Thursday, November 26, 2009

New Article: The Art of Flagging in Chess

Welcome to my discussion of flagging in chess. I will be primarily talking about flagging in online chess. Since flagging occurs very rarely in over-the-board (OTB) chess, I will only mention it in passing. First of all, what is flagging? A 'flag' is literally claiming that your opponent has forfeited on time. 'Flag' can have a slightly different meaning, which is to play to win on time. I will be talking about the latter (although it is normally discussed as 'flagging' or in the past tense, 'I flagged him').

This only comes into play if your opponent is low on time. The typical flagging technique is just to play normal moves or possibly more careful/safe moves in the hope that your opponent runs out of time. Of course, this should only be done if there is no increment, as otherwise your opponent can acquire a good amount of time back very quickly and possibly exploit your imperfect play.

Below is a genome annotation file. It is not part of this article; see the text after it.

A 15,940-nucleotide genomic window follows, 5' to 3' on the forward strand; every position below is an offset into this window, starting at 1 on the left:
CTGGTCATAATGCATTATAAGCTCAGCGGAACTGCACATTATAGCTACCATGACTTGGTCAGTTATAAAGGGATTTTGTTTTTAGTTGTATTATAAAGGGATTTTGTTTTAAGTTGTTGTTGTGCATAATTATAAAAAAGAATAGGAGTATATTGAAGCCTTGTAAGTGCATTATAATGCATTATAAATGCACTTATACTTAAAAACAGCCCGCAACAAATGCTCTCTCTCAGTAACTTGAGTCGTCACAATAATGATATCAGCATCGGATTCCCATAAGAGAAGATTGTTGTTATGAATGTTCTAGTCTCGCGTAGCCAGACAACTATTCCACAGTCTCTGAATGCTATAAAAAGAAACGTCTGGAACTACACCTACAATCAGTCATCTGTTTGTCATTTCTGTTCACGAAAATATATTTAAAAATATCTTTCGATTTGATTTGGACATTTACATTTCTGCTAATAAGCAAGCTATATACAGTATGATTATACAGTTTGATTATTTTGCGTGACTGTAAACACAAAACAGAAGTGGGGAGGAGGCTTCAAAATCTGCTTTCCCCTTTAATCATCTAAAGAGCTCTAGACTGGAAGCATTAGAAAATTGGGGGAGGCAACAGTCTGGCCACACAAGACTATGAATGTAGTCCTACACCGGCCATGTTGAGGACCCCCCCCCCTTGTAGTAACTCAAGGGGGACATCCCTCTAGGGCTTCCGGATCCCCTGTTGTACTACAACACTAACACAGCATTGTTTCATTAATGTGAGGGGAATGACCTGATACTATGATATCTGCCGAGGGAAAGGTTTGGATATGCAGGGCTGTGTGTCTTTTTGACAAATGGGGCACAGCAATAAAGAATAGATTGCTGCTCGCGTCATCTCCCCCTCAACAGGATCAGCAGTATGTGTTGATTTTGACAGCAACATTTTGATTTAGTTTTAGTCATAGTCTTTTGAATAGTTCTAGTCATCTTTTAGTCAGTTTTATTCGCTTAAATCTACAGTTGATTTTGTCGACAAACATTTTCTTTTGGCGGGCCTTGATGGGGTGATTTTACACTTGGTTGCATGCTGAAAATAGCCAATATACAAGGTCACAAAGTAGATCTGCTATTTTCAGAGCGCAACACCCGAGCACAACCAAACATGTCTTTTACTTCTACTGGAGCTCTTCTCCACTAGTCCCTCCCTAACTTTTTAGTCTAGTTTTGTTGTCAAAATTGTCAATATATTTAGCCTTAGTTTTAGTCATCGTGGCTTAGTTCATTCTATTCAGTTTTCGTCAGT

Flagging in Internet/Online Chess

Some online players believe that flagging is disrespectful and will even throw profanity at you if they become the victim of it. My personal view is that flagging is a perfectly legitimate technique to resort to if you cannot match your opponent in the position on the board. I am backed up by both Kasparov and the Internet Chess Club (ICC) help files. Kasparov, in the press conference after winning the last game on time against his old rival Karpov (in their match in Valencia, 2009), said that he would have preferred to win by playing the games out, but "the clock is also part of the game"... Click here to access the rest of "The Art of Flagging in Chess".

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